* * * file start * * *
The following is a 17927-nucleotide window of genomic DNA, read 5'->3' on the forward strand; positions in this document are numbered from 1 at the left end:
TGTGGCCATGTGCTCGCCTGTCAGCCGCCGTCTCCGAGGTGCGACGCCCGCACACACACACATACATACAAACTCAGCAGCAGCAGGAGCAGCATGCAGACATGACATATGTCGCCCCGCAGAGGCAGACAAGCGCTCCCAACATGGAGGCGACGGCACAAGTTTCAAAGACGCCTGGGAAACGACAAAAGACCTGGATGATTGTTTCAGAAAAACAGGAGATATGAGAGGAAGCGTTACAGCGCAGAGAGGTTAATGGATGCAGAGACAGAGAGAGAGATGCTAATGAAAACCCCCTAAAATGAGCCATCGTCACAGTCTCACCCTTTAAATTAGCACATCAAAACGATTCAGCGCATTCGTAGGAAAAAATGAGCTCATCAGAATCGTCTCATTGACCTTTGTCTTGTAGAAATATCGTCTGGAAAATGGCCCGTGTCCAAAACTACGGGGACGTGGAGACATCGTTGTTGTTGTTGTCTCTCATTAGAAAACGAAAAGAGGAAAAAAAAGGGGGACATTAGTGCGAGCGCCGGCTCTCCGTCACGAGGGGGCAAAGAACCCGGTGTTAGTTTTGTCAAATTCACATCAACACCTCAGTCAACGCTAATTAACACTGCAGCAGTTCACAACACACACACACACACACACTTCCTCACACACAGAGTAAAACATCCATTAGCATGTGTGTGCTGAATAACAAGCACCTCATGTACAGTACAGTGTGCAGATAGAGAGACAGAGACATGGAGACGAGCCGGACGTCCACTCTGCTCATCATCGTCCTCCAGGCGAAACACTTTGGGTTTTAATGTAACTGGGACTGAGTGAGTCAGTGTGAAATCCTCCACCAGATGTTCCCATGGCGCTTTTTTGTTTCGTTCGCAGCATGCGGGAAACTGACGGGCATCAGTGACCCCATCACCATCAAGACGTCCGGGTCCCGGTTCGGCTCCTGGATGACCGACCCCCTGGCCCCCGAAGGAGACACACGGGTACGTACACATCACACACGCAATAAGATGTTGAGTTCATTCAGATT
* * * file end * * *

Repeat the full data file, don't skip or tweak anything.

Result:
The following is a 17927-nucleotide window of genomic DNA, read 5'->3' on the forward strand; positions in this document are numbered from 1 at the left end:
TGTGGCCATGTGCTCGCCTGTCAGCCGCCGTCTCCGAGGTGCGACGCCCGCACACACACACATACATACAAACTCAGCAGCAGCAGGAGCAGCATGCAGACATGACATATGTCGCCCCGCAGAGGCAGACAAGCGCTCCCAACATGGAGGCGACGGCACAAGTTTCAAAGACGCCTGGGAAACGACAAAAGACCTGGATGATTGTTTCAGAAAAACAGGAGATATGAGAGGAAGCGTTACAGCGCAGAGAGGTTAATGGATGCAGAGACAGAGAGAGAGATGCTAATGAAAACCCCCTAAAATGAGCCATCGTCACAGTCTCACCCTTTAAATTAGCACATCAAAACGATTCAGCGCATTCGTAGGAAAAAATGAGCTCATCAGAATCGTCTCATTGACCTTTGTCTTGTAGAAATATCGTCTGGAAAATGGCCCGTGTCCAAAACTACGGGGACGTGGAGACATCGTTGTTGTTGTTGTCTCTCATTAGAAAACGAAAAGAGGAAAAAAAAGGGGGACATTAGTGCGAGCGCCGGCTCTCCGTCACGAGGGGGCAAAGAACCCGGTGTTAGTTTTGTCAAATTCACATCAACACCTCAGTCAACGCTAATTAACACTGCAGCAGTTCACAACACACACACACACACACACTTCCTCACACACAGAGTAAAACATCCATTAGCATGTGTGTGCTGAATAACAAGCACCTCATGTACAGTACAGTGTGCAGATAGAGAGACAGAGACATGGAGACGAGCCGGACGTCCACTCTGCTCATCATCGTCCTCCAGGCGAAACACTTTGGGTTTTAATGTAACTGGGACTGAGTGAGTCAGTGTGAAATCCTCCACCAGATGTTCCCATGGCGCTTTTTTGTTTCGTTCGCAGCATGCGGGAAACTGACGGGCATCAGTGACCCCATCACCATCAAGACGTCCGGGTCCCGGTTCGGCTCCTGGATGACCGACCCCCTGGCCCCCGAAGGAGACACACGGGTACGTACACATCACACACGCAATAAGATGTTGAGTTCATTCAGATT